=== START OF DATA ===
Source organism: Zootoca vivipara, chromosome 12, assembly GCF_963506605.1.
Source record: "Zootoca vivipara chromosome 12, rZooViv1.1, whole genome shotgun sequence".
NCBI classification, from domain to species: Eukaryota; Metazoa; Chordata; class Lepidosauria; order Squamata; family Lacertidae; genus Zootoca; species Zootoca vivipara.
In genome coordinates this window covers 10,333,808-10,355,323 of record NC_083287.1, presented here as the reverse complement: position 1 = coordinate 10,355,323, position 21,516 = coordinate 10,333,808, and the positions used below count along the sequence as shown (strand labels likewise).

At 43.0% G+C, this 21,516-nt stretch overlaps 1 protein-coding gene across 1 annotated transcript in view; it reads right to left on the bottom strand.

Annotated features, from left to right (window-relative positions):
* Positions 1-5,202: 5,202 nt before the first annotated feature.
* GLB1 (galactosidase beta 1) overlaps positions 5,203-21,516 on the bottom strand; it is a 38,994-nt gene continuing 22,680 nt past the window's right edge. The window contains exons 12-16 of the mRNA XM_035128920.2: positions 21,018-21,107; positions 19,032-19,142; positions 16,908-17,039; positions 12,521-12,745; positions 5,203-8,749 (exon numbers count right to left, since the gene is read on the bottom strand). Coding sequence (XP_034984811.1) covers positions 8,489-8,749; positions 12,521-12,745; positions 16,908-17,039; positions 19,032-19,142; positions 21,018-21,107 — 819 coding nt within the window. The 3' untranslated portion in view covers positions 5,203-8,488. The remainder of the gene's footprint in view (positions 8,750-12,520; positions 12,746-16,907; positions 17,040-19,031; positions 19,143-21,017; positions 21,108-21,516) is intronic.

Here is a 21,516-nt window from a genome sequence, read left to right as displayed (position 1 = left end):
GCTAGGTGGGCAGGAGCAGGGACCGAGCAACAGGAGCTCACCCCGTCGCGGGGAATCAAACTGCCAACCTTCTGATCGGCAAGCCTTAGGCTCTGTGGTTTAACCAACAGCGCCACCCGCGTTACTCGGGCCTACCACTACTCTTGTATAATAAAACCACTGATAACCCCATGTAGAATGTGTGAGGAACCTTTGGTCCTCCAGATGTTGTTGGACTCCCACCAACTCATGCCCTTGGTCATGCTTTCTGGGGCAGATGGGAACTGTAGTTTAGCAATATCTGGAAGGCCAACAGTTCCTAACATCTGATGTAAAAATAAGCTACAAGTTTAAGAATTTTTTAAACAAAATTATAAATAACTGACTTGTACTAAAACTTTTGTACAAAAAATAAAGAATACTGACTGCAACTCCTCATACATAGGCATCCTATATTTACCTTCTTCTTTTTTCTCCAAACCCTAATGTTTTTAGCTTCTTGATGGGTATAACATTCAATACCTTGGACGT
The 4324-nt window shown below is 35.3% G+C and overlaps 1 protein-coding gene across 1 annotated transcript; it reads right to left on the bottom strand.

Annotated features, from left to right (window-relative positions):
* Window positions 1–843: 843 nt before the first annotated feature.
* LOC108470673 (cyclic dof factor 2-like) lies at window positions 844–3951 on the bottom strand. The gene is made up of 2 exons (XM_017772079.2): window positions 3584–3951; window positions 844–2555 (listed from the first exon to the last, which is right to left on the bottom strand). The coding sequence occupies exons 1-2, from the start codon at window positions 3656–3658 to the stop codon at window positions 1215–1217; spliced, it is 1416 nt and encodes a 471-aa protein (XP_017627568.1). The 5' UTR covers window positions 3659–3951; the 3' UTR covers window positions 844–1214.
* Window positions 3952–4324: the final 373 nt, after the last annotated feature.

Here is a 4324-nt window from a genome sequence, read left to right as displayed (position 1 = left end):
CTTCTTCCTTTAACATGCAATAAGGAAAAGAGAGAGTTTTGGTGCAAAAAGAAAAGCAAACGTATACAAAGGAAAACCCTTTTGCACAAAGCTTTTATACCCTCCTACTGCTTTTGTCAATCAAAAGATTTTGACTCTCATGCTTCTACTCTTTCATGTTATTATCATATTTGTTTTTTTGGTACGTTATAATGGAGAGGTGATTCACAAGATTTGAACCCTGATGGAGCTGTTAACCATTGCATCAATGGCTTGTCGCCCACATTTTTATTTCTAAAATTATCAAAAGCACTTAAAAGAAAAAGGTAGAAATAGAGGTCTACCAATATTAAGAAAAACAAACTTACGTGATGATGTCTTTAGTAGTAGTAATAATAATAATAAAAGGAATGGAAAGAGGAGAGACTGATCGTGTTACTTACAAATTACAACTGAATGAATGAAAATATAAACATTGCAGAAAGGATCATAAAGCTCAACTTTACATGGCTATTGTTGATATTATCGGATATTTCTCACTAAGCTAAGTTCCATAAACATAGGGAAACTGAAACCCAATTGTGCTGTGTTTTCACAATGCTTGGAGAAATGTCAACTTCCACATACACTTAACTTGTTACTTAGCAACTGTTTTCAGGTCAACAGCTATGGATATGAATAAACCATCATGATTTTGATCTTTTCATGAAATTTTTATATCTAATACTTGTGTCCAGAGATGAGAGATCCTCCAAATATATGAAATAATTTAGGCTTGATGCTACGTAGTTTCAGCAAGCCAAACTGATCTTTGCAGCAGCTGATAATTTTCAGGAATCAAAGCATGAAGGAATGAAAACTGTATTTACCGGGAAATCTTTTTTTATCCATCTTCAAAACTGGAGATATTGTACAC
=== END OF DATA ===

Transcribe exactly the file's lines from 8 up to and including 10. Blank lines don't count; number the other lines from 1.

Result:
* GLB1 (galactosidase beta 1) overlaps positions 5,203-21,516 on the bottom strand; it is a 38,994-nt gene continuing 22,680 nt past the window's right edge. The window contains exons 12-16 of the mRNA XM_035128920.2: positions 21,018-21,107; positions 19,032-19,142; positions 16,908-17,039; positions 12,521-12,745; positions 5,203-8,749 (exon numbers count right to left, since the gene is read on the bottom strand). Coding sequence (XP_034984811.1) covers positions 8,489-8,749; positions 12,521-12,745; positions 16,908-17,039; positions 19,032-19,142; positions 21,018-21,107 — 819 coding nt within the window. The 3' untranslated portion in view covers positions 5,203-8,488. The remainder of the gene's footprint in view (positions 8,750-12,520; positions 12,746-16,907; positions 17,040-19,031; positions 19,143-21,017; positions 21,108-21,516) is intronic.

Here is a 21,516-nt window from a genome sequence, read left to right as displayed (position 1 = left end):
GCTAGGTGGGCAGGAGCAGGGACCGAGCAACAGGAGCTCACCCCGTCGCGGGGAATCAAACTGCCAACCTTCTGATCGGCAAGCCTTAGGCTCTGTGGTTTAACCAACAGCGCCACCCGCGTTACTCGGGCCTACCACTACTCTTGTATAATAAAACCACTGATAACCCCATGTAGAATGTGTGAGGAACCTTTGGTCCTCCAGATGTTGTTGGACTCCCACCAACTCATGCCCTTGGTCATGCTTTCTGGGGCAGATGGGAACTGTAGTTTAGCAATATCTGGAAGGCCAACAGTTCCTAACATCTGATGTAAAAATAAGCTACAAGTTTAAGAATTTTTTAAACAAAATTATAAATAACTGACTTGTACTAAAACTTTTGTACAAAAAATAAAGAATACTGACTGCAACTCCTCATACATAGGCATCCTATATTTACCTTCTTCTTTTTTCTCCAAACCCTAATGTTTTTAGCTTCTTGATGGGTATAACATTCAATACCTTGGACGT